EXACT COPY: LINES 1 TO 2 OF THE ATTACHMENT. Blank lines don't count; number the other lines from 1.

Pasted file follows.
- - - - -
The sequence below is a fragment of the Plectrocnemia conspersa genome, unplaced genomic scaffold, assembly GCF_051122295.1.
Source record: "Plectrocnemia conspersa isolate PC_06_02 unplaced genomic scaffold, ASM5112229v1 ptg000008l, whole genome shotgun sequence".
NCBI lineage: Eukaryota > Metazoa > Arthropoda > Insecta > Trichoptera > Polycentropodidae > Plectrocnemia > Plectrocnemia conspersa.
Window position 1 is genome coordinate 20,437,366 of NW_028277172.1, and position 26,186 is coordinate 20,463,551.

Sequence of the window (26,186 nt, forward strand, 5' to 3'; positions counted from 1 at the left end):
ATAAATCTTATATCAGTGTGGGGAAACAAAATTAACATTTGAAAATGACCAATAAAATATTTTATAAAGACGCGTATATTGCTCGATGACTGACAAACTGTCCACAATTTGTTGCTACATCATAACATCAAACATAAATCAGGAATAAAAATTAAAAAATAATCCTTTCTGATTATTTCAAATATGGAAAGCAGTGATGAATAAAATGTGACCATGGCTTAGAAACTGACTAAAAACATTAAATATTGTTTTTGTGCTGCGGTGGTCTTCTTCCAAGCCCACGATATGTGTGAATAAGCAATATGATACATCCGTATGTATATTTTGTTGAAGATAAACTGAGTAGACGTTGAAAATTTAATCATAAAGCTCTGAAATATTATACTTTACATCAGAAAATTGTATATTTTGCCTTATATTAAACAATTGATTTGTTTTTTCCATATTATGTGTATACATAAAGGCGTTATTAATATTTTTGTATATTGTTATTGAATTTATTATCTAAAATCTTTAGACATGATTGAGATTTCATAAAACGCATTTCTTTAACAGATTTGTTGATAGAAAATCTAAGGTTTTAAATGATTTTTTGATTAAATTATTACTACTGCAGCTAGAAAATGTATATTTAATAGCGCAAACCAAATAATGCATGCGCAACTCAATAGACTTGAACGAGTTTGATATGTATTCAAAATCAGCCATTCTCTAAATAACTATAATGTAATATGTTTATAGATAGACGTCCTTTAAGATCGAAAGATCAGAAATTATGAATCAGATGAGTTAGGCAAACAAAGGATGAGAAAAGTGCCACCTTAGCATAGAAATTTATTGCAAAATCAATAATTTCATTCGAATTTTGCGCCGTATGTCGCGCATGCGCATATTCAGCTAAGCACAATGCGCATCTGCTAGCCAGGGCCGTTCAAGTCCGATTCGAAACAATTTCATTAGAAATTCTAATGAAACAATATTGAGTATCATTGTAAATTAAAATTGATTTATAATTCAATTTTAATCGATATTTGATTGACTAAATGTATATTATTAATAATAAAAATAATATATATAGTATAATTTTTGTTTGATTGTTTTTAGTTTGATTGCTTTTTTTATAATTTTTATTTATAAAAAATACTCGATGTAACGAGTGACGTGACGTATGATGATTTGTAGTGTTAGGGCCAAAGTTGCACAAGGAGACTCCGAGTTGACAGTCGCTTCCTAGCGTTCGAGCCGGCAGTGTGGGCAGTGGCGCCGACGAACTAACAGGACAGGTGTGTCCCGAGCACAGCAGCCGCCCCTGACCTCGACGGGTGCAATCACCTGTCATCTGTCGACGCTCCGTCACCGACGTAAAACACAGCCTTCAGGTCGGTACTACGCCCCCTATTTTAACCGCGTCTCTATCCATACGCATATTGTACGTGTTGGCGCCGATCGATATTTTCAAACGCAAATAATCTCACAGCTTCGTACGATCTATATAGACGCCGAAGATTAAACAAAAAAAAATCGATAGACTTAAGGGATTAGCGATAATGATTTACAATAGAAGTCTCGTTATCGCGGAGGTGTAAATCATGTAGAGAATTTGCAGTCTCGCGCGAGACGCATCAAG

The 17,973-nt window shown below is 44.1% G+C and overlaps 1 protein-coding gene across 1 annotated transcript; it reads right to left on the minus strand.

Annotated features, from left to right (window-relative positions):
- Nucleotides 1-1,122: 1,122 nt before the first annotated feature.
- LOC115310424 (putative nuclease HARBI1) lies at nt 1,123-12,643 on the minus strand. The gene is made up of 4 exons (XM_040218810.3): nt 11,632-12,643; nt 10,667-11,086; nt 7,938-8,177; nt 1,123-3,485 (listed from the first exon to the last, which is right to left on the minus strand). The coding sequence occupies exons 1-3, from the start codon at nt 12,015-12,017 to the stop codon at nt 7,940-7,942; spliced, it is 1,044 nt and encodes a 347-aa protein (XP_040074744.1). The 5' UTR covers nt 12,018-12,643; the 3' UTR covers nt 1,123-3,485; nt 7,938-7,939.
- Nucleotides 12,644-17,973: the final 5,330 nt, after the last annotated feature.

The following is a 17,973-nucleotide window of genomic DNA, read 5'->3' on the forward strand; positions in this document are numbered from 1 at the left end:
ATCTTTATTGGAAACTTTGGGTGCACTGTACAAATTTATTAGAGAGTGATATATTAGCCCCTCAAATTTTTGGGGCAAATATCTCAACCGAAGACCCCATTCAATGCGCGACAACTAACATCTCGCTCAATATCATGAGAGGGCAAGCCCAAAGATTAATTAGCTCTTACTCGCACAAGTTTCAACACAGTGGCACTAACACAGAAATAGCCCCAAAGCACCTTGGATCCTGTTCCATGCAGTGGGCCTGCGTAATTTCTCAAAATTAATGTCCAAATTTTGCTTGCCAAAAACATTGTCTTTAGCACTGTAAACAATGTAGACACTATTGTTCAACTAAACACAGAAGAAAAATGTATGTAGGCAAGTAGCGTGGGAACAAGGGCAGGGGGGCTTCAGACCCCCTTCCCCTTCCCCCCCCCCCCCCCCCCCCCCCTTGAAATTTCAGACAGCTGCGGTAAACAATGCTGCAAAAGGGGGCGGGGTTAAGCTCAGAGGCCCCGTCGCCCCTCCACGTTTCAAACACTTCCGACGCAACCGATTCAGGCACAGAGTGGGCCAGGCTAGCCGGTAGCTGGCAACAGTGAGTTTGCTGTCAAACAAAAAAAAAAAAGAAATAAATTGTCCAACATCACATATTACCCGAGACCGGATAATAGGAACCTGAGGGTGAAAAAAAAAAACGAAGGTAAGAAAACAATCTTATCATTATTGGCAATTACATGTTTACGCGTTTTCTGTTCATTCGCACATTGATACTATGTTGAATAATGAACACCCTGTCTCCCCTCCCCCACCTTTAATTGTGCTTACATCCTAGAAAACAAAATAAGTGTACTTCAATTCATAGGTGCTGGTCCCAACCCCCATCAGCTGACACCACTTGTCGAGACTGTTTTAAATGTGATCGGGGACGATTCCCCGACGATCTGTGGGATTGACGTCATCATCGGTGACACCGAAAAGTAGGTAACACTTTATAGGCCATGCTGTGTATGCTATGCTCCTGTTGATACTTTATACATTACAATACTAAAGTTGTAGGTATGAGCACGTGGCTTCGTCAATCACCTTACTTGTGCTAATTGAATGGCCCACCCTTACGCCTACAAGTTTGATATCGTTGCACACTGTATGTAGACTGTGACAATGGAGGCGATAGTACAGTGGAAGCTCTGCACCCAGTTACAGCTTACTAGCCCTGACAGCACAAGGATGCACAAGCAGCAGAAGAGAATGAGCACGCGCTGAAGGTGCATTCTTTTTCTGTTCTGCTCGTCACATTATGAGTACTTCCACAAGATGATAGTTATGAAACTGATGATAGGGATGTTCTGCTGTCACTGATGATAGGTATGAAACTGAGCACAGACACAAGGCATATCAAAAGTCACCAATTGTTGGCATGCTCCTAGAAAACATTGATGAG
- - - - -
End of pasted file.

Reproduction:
The sequence below is a fragment of the Plectrocnemia conspersa genome, unplaced genomic scaffold, assembly GCF_051122295.1.
Source record: "Plectrocnemia conspersa isolate PC_06_02 unplaced genomic scaffold, ASM5112229v1 ptg000008l, whole genome shotgun sequence".